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Math Help - Unit vector n perpendicular

  1. #1
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    Unit vector n perpendicular

    Hi!

    I am having a problem with the following, can anyopne help?

    Find a unit vector u perpendicular to both the vectors
    p = (2,1,2) and q = (2,2,0)

    Here's were I have got

    Let u = (x,y,z)

    |u| = 1 -> |u|^2 = 1
    -> x^2+y^2+z^2 = 1 (1)

    u . p = 0 -> x*2 + y*1 + z*2 = 0
    -> 2x +y +2z = 0 (2)

    u . q = 0 -> x*2 +y*2 + z = 0
    -> 2x + 2y =0
    -> x = -y (3)

    Substitute z for y in (1) and (2)

    x^2+z^2+z^2 = 1 -> x^2 + 2z^2 = 1 (1')
    2x + z + 2z = 0 -> 2x + 3z = 0 (3')

    Substitute -2x for z in (1')

    x^2 + 2(-2x)^2 = 1 -> 9x^2 =1 -> x = +/- 1/3

    When x = 1/3 y = -1/3 and z = -2/9 using (3) and (3')

    but (1/3)^2 + (-1/3)^2 + (-2/9)^2 does not equal 1 as it should according to (1)

    I am not sure what to do next. Can anyone help?
    Last edited by Arron; April 26th 2011 at 02:35 AM.
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  2. #2
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    Your u.q is incorrect. It should be 2x + 2y = 0. As for overall strategy, I would find the parametric solution of your two equations, and then normalize the result (divide the resulting vector by its length).

    An alternative solution would be to take the cross product of p and q, and normalize the result.
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  3. #3
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    with the correct equation for u.q, we get 2x + 2y = 0, so y = -x. so u is of the form: (x,-x,z).

    now we just have one equation left, to take care of TWO variables, so one of the variables must be free.

    which one you choose to be free is largely a matter of choice. in this case, i would choose z to be free,

    to avoid fractional values as long as possible (you'll have fractions, eventually, when you normalize u).
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  4. #4
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    Sorry I am lost here, can you give me a little more help on what I should do after,

    u.q = 0 where y = -x (3)

    How do I solve (1),(2),(3)
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  5. #5
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    Solve (2) and (3) to obtain a one-parameter family of solutions. You should get a straight line:

    Then take the vector x and normalize it: divide it by its length.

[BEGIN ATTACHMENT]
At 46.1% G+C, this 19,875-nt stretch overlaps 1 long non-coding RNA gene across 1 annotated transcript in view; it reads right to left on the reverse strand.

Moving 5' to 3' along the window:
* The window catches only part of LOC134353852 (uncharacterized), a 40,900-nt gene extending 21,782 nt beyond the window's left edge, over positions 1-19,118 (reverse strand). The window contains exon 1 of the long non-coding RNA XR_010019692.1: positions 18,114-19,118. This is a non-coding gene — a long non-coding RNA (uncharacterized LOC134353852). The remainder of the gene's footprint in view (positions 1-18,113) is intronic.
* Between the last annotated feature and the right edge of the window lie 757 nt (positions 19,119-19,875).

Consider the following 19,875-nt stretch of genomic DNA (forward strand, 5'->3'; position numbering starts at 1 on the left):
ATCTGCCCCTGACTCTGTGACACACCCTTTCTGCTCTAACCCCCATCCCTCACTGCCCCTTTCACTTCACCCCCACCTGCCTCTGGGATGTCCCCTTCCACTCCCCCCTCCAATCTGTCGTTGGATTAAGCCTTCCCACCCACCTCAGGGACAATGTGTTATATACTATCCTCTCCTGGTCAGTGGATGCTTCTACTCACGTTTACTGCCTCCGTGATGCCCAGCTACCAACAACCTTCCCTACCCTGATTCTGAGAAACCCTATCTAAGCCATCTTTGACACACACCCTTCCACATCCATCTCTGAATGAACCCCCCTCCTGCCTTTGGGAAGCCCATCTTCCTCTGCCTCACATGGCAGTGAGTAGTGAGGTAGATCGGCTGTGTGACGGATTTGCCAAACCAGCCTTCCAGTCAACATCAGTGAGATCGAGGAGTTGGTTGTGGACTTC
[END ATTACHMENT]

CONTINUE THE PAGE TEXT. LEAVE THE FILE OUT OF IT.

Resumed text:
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  6. #6
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    if y = -x, substituting back in (2) yields:

    2x - x + 2z = 0 -->
    x = -2z --> u = (-2z,2z,z) = z(-2,2,1) + (0,0,0).

    "z" is our parameter here, we can pick it freely to get any vector that lies on the line z(-2,2,1).

    of course, we don't want just "any" vector, we want a UNIT vector.

    the equation i have above is the same thing as Ackbeet is saying: his "t" is my "z", his vector "m" is my "(-2,2,1)" and his "b" is my "(0,0,0)".

    a parameter is the same thing as a "free variable", the other variables, x and y, (in this case) are "bound" or "dependent" variables

    because they depend on the parameter (if you choose z, that automatically forces what x and y have to be).

    in 3 dimensions, a line behaves just the same as in 2 dimensions, there's just "more stuff" to specify.

    what do we need to specify? which way the line goes (which direction), and where to start from (some point ON the line).

    the direction of the line we're interested in, is determined by p and q, we want it to be perpendicular to the plane

    they lie in. this forces constraints on which directions are possible. we have 3 possible independent choices:

    x, y and z, but since we have a plane determined by p and q, that gives us 2 equations in 3 unknowns.

    we can eliminate any 2 of the unknowns, which gives us the "mt" part.

    in this case, our equations are homogeneous (one side is 0), so we can use the most convenient "b" of all, namely, (0,0,0), the origin.
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  7. #7
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    Quote Originally Posted by Arron View Post
    Find a unit vector u perpendicular to both the vectors p = (2,1,2) and q = (2,2,0)
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  8. #8
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    Quote Originally Posted by Ackbeet View Post
    An alternative solution would be to take the cross product of p and q, and normalize the result.
    Quote Originally Posted by Plato View Post
    ^
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